I’ve been sent a translation by KP of Ps.Chrysostom In Ascensionem 5 (PG 52:801-802), with notes and permission to put it online. I do so gladly!
|ΕΙΣ ΤΗΝ ΑΝΑΛΗΨΙΝ
|ON THE ASCENSION
|Adest dominicæ Assumptionis dies : ac licet multi jam concionem habuerint, nostram tamen tenuitatem ad concionandum pater cohortatur. Verum nobis e re videbatur esse infacundiæ nostræ velum silentii obtendere, et ignorantiæ magnitudinem occultare : quia vero una cum patre et cum supernis facultatibus vos auditores nos cohortamini, et jubetis ea persequi quæ olim David de Assumptione dominica exclamavit: Attollite portas, principes, vestras, et elevamini, portæ æternales, et introibit Rex gloriæ; age et nos ea quæ ad hanc diem pertinent, cum modulis celebremus.||Ἐπέστη τῆς Δεσποτικῆς ἀναλήψεως ἡ ἡμέρα· καὶ προσοδοιπορησάντων πολλῶν ὃν καὶ τὴν ἡμετέραν βραχύτητα πρὸς λόγους ὁ πατὴρ προετρέψατο. Καὶ δίκαιον ἡμῖν κατεφαίνετο, κάλυμμα τῆς βραχυλογίας τὴν σιωπὴν ἐπιφέρεσθαι, καὶ κρύπτειν τῆς ἀπαιδευσίας τὸ μέγεθος· ἐπειδὴ δὲ μετὰ τοῦ πατρὸς καὶ τῶν ἄνω δυνάμεων πρὸς λόγους τὸ πλῆθος προτρέπετε, καὶ λαλεῖν μετ’ αὐτῶν ἐγκελεύετε ἅπερ πάλαι καὶ Δαυῒδ περὶ τῆς ἀναλήψεως τῆς Δεσποτικῆς ἀνεβόησεν· Ἄρατε πύλας, οἱ ἄρχοντες, ὑμῶν, καὶ ἐπάρθητε, πύλαι αἰώνιοι, καὶ εἰσελεύσεται ὁ Βασιλεὺς τῆς δόξης· δεῦρο, σήμερον τὰ πρόσφορα τῆς ἡμέρας καὶ ἡμεῖς κελαδήσωμεν.||The day of the Master’s ascension is upon us. Many have travelled here, and the Father has encouraged even him, who is ill-equipped to preach. Indeed, we were thinking it would be right to cover our ineloquence with a veil of silence, and hide the magnitude of our ignorance. But because you, along with the Father and the powers above, have been urging us to address you who have assembled here in such numbers, and with them, you request that we speak about that which David long ago exclaimed concerning the ascension of the Master—“Lift up your gates, O princes, and be lifted up, O eternal gates: and the King of Glory shall enter in”—Come then, let us also celebrate the things pertaining to this day.|
|Hodie namque Dominus noster Christus ad paternum solium ascendit; hodie qui incarnatus est, cum Patre sedet, neque prius separatus ab illo, neque nunc primum cum illo sedere incipiens: semper enim in sinu Patris requiescit : solus Patrem comprehendens, et solus a Patre comprehensus : nam Ego, inquit, in Patre, et Pater in me est : Verbum erat in Patre, et Verbum erat in terra. Neque descendens sinum paternum vacuum reliquit : neque in cælum ascendens, præsentia sua vacuam terram reliquit; sed et cum hominibus vesans, cum Patre sedebat, et cum Patre sedens ab hominibus non separabatur. Ecce enim, inquit, ego vobiscum sum omnibus diebus, usque ad consummation em sæculi. Hodi Dominus Christus ex hominibus in cælos assumitur ; non quemadmodum Enoch translatus, neque sicut Elias curru igneo in cælum vecius; sed assumitur, ut discipulis Spiritus sancti veirtutem mittat.||Σήμερον γὰρ ὁ Δεσπότης ἡμῶν Χριστὸς πρὸς τὸν πατρῷον θρόνον ἀνέρχεται· σήμερον ὁ σωματωθεὶς τῷ Πατρὶ συγκαθέζεται, οὔτε πρότερον χωρισθεὶς, οὔτε νῦν ἐν πρώτοις αὐτῷ συγκαθήμενος· ἀεὶ γὰρ ἐν τοῖς κόλποις τοῦ Πατρὸς ἀναπαύεται· μόνος τὸν Πατέρα χωρῶν, καὶ ὑπὸ τοῦ Πατρὸς μόνος χωρούμενος· Ἐγὼ γὰρ, φησὶν, ἐν τῷ Πατρὶ, καὶ ὁ Πατὴρ ἐν ἐμοί· καὶ ὁ Λόγος ἐν τῷ Πατρὶ, καὶ ὁ Λόγος ἐν τῇ γῇ. Οὔτε δὲ κατελθὼν ὡς οὐδὲν τὸν πατρῷον κόλπον ἐκένωσεν· οὔτε εἰς οὐρανοὺς ἀνελθὼν, ἔρημον τὴν γῆν τῆς αὑτοῦ παρουσίας κατέλειπεν· ἀλλὰ καὶ τοῖς ἀνθρώποις συναναστρεφόμενος, τῷ Πατρὶ συνεκάθητο, καὶ τῷ Πατρὶ συγκαθήμενος, ὑπάρχει τῶν ἀνθρώπων ἀχώριστος. Ἰδοὺ γὰρ ἐγὼ, φησὶ, μεθ’ ὑμῶν εἰμι πάσας τὰς ἡμέρας ἕως τῆς συντελείας τοῦ αἰῶνος. Σήμερον ὁ Δεσπότης Χριστὸς ἐκ τῶν ἀνθρώπων εἰς οὐρανοὺς ἀναφέρεται, οὐ κατὰ τὸν Ἐνὼχ μεθιστάμενος, οὐ κατὰ τὸν Ἠλίαν ἅρματι πυρὸς πρὸς οὐρανὸν ἀνερχόμενος· ἀλλ’ ἀναλαμβάνεται, ἵνα πέμψῃ τοῖς μαθηταῖς τὴν τοῦ ἁγίου Πνεύματος δύναμιν.||For today our Master Christ goes up to his father’s throne; today, he who was incarnated sits down with the Father; not that he was first separated from him, nor that he now sits with him for the first time, for he has always rested in the bosom of the Father, alone containing the Father, and alone contained by the Father. For “I”, he said, “am in the Father, and the Father in me”; and the Word is in the Father and the Word is on the earth. Not descending and leaving the Father’s bosom empty, nor ascending into heaven and leaving the earth empty of his presence; but both living together with men, and sitting together with the Father; and both sitting together with the Father, and not separated from men. For “be sure of this”, he says, “I am with you always, to the very the end of the age.” Today the Μaster Christ is taking himself away from men and into heaven; not being taken like Enoch, nor going up towards heaven in a fiery chariot like Elijah, but ascending <by his own power>, so that he may send the power of the Holy Spirit to his disciples.|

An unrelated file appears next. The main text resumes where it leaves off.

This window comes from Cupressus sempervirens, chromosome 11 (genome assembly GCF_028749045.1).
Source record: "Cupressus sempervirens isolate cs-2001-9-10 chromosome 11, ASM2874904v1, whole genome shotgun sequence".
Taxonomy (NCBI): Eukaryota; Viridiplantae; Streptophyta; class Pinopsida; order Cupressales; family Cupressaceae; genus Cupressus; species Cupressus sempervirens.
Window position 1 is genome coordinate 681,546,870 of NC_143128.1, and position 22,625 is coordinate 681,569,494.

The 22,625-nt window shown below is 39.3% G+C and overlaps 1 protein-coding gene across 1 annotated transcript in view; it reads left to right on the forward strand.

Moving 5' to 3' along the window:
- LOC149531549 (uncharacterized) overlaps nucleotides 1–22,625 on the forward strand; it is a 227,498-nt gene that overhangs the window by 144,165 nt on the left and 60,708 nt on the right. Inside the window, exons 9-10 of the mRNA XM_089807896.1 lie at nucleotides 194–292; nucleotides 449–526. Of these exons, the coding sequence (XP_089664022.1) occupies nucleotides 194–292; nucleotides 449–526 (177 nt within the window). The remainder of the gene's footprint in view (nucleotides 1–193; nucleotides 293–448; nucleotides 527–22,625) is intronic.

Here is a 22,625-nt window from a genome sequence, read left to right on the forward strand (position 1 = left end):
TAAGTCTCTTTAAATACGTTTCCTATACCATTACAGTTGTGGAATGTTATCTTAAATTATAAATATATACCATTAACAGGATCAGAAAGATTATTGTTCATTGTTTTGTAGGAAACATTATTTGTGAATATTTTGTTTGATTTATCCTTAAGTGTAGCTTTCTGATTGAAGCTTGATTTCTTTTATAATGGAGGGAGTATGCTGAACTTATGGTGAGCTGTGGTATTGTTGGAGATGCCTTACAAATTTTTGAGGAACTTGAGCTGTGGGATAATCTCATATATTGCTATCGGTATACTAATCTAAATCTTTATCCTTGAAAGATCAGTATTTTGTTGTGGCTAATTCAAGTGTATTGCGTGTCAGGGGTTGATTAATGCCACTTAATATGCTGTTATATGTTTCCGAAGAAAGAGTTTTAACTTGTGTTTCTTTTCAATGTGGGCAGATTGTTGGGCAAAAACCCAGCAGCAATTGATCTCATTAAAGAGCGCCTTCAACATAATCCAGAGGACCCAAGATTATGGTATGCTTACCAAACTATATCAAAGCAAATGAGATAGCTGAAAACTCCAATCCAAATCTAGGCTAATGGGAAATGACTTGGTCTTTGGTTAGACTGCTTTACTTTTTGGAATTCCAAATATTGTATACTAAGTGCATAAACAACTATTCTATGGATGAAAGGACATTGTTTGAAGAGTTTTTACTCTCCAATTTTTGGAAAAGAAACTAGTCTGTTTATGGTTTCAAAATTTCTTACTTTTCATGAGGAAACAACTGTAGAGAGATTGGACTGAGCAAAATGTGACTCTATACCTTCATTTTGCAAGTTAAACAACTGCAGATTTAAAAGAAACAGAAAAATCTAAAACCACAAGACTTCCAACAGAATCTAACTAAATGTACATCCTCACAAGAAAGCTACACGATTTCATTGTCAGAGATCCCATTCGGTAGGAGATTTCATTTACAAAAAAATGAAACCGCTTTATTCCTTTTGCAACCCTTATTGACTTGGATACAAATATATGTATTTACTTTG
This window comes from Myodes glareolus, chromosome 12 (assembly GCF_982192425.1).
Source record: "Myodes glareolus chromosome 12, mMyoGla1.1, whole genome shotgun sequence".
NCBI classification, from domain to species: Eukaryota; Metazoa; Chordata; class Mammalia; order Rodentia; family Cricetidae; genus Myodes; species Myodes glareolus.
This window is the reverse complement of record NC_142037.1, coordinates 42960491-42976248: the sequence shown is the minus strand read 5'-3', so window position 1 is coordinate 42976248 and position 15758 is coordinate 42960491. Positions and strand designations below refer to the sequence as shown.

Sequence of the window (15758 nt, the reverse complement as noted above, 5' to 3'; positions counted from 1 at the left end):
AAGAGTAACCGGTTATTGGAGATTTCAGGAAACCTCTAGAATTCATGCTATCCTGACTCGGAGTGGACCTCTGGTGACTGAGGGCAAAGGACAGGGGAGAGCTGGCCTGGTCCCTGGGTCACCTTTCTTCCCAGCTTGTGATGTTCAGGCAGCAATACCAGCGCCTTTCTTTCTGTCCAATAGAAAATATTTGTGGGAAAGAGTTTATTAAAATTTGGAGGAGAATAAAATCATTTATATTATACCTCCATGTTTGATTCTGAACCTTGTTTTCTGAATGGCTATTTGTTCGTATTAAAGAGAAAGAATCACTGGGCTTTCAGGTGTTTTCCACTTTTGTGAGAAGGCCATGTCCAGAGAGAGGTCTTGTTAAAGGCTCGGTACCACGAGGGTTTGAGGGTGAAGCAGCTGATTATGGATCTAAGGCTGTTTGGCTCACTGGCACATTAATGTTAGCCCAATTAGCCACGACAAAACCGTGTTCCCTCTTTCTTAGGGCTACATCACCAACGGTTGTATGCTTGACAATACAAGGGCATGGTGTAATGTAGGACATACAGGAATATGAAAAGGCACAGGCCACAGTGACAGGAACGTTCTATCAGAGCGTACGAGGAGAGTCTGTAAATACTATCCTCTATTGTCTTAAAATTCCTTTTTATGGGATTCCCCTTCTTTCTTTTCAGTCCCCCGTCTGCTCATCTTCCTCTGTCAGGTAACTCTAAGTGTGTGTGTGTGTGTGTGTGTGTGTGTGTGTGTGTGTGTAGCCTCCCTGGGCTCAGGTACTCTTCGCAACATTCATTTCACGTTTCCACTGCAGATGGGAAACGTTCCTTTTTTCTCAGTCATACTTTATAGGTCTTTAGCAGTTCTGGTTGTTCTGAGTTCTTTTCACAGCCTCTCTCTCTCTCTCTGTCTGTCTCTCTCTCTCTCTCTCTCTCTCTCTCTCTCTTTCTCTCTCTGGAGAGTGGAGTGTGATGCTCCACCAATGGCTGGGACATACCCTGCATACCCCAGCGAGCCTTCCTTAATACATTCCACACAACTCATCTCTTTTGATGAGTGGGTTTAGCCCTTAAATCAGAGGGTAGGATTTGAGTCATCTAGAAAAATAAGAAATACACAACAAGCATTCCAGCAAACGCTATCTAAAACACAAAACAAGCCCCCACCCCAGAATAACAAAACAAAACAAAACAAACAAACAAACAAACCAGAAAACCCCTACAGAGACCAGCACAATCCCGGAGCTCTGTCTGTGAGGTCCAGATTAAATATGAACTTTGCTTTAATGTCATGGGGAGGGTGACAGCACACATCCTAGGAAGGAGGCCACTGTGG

Hujus Assumptionis gaudium cum David multis ante annis prospiceret, hæc præfatus est: Ascendit Deus in jubilo : qui Adamum ex puivere efformavit, qui Abelem justificavit, qui Enochum transtulit. Ascendit Deus in jubilo, qui Noe gubernavit, qui fidelem Abraham elegit. Ascendit Deus in jubilo, qui Isaac non immolatam hostiam accepit, qui Jacobum bendictionibus replevit. Ascendit Deus in jubilo, qui Jesephum errantem duxit, qui Jobi patientiam accepit. Ascendit Deus in jubilo, qui gloria Moysem affecit, qui Aaroni summum sacerdotium dedit. Ascendit Deus in jubilo, qui Jesum Nave robravit, qui Samueli prophetiæ donum largitus est. Ascendit Deus in jubilo, qui Davidem fortituden, Salomonem sapientia donavit. Ascendit Deus in jubilo, qui prophetas inspiravit, et apostolis curationum donam largitus est. Ascendit Deus in jubilo, qui in cælis sine matre, in terra sine patre est. Ascendit Deus in jubilo, Patris ante sæcula proles matris germen non satum. Ascendit Deus in jubilo, vitæ largitor et mirabilium dispensator. Ascendit Deus in jubilo, qui mortem morte necavit, et genri hominum vitam largitus est. Ascendit Deus in jubilo : Dominus in voce tubæ.